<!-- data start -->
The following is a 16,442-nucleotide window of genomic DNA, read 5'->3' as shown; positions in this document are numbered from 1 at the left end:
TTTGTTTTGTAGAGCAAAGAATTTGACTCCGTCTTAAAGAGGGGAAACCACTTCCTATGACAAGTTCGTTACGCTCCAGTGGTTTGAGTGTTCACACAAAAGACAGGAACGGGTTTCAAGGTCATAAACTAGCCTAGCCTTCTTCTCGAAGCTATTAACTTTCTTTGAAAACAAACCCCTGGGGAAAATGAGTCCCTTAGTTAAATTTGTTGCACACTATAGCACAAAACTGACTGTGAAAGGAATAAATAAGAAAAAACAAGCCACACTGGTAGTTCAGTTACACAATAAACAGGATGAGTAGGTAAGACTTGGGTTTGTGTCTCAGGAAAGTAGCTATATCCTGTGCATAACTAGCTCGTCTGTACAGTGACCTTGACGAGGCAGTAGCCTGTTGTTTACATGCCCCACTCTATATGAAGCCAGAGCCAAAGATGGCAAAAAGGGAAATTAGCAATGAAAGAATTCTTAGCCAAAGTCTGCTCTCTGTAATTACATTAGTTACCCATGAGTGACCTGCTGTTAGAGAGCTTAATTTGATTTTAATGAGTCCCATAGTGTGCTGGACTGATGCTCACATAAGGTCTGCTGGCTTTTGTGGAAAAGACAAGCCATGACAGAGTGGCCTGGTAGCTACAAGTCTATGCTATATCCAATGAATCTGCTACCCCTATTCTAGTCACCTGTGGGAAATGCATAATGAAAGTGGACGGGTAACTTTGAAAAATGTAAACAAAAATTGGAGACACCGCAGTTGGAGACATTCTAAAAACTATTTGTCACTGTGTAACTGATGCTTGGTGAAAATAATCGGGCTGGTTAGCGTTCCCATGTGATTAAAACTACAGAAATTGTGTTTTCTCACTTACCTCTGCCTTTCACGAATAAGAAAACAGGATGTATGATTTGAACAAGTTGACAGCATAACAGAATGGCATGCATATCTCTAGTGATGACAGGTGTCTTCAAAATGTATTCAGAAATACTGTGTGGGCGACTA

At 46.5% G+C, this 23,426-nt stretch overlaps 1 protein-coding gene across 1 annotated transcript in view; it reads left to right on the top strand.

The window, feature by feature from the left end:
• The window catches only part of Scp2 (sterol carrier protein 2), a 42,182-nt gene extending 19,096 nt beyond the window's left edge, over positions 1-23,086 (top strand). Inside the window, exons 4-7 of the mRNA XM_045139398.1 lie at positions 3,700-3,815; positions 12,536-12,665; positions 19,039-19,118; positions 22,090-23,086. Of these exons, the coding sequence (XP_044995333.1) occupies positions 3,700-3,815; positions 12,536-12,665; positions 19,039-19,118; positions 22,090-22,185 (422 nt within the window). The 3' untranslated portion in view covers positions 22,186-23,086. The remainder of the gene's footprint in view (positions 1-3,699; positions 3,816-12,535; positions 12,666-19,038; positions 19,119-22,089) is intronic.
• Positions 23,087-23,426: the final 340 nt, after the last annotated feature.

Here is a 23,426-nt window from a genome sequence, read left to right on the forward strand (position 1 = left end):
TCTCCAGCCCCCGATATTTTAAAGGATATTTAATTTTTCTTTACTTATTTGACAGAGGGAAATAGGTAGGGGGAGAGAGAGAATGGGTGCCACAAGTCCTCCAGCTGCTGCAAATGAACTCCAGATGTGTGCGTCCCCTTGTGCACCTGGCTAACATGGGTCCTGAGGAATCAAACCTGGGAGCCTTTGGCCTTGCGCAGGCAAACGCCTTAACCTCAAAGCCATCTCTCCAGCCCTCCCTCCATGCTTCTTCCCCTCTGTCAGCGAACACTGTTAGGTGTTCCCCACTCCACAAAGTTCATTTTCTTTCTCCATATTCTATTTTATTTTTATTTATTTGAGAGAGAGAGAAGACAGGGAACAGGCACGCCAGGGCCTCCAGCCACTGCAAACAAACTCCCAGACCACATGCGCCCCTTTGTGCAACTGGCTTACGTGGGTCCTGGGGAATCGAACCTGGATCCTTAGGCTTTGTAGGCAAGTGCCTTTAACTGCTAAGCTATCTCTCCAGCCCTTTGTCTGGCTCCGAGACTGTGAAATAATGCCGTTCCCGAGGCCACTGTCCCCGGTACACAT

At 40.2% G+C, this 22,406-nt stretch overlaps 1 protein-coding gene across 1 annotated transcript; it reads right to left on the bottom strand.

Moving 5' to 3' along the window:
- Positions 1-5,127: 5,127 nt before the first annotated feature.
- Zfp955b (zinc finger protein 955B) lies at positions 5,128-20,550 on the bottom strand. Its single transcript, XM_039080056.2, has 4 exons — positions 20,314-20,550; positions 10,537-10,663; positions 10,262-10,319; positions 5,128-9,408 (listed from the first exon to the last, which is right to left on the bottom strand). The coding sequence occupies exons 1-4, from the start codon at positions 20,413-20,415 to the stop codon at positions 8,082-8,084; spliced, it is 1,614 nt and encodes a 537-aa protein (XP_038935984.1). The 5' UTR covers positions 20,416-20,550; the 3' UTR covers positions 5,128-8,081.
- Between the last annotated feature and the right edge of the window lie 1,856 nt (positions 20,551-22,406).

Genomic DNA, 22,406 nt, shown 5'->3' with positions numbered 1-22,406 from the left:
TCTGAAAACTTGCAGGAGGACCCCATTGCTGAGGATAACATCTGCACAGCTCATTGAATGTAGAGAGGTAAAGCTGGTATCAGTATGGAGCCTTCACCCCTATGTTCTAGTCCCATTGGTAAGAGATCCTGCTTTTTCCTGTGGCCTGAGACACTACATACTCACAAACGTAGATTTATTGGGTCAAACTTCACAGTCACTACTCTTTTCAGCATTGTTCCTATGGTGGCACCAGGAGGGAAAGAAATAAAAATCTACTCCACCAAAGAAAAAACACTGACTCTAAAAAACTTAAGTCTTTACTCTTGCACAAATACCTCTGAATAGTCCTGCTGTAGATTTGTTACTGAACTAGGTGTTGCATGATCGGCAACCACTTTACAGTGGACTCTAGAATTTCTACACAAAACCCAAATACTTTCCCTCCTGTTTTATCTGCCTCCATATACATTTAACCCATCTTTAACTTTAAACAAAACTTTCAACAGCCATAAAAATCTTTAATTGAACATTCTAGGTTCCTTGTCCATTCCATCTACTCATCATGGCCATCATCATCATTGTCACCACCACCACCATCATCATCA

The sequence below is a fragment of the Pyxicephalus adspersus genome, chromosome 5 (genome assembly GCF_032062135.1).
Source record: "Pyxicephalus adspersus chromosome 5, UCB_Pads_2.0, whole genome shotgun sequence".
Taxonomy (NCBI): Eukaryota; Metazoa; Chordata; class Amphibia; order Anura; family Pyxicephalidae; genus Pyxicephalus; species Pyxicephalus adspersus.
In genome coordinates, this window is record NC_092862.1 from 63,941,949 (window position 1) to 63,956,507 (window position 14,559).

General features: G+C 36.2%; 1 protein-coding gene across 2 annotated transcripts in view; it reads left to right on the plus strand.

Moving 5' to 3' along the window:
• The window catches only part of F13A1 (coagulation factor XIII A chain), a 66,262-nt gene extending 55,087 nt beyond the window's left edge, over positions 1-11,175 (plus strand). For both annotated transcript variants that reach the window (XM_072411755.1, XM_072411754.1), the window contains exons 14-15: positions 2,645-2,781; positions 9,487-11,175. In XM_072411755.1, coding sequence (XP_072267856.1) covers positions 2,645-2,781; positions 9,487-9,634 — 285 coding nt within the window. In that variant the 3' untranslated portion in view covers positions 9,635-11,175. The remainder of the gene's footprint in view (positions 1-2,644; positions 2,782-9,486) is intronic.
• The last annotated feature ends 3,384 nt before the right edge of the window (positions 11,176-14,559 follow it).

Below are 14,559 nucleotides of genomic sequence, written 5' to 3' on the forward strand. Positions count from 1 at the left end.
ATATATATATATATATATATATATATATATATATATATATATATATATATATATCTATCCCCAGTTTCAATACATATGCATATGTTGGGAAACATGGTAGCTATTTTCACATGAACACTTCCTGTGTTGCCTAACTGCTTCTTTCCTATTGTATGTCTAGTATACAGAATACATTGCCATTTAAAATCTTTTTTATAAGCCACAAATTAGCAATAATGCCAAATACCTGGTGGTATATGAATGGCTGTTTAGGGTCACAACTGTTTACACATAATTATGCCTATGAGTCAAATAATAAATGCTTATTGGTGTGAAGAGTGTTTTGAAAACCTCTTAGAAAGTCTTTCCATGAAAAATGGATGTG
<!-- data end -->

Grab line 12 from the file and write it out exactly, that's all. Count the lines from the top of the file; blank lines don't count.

- Zfp955b (zinc finger protein 955B) lies at positions 5,128-20,550 on the bottom strand. Its single transcript, XM_039080056.2, has 4 exons — positions 20,314-20,550; positions 10,537-10,663; positions 10,262-10,319; positions 5,128-9,408 (listed from the first exon to the last, which is right to left on the bottom strand). The coding sequence occupies exons 1-4, from the start codon at positions 20,413-20,415 to the stop codon at positions 8,082-8,084; spliced, it is 1,614 nt and encodes a 537-aa protein (XP_038935984.1). The 5' UTR covers positions 20,416-20,550; the 3' UTR covers positions 5,128-8,081.